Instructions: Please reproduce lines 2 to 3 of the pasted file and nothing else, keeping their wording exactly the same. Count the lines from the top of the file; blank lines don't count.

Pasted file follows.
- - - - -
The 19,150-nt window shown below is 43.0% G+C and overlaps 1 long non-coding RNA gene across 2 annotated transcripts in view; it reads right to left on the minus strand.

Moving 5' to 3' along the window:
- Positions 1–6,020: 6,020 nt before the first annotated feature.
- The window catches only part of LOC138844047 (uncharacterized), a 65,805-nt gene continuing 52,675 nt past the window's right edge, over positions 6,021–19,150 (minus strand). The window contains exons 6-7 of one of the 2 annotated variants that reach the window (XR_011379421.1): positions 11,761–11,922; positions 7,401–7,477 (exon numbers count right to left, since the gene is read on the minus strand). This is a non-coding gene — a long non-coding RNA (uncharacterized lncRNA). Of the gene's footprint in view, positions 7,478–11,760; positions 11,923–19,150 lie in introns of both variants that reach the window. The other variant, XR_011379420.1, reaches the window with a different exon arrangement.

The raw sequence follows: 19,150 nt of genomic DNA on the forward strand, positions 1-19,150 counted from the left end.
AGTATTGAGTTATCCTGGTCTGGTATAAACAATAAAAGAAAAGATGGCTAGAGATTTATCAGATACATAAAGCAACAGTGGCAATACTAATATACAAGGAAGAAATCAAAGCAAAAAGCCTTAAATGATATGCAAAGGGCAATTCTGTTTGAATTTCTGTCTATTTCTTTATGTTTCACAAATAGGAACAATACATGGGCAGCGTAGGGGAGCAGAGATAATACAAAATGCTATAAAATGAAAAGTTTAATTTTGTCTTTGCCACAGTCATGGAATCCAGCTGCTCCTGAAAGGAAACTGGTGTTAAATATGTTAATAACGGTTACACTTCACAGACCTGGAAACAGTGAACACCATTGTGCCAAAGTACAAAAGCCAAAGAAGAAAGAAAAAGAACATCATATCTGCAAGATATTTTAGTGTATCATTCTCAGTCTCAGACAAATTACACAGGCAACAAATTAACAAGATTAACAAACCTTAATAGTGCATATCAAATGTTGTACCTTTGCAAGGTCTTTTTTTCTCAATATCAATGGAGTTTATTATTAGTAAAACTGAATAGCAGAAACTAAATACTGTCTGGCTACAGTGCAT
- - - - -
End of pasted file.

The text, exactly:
Moving 5' to 3' along the window:
- Positions 1–6,020: 6,020 nt before the first annotated feature.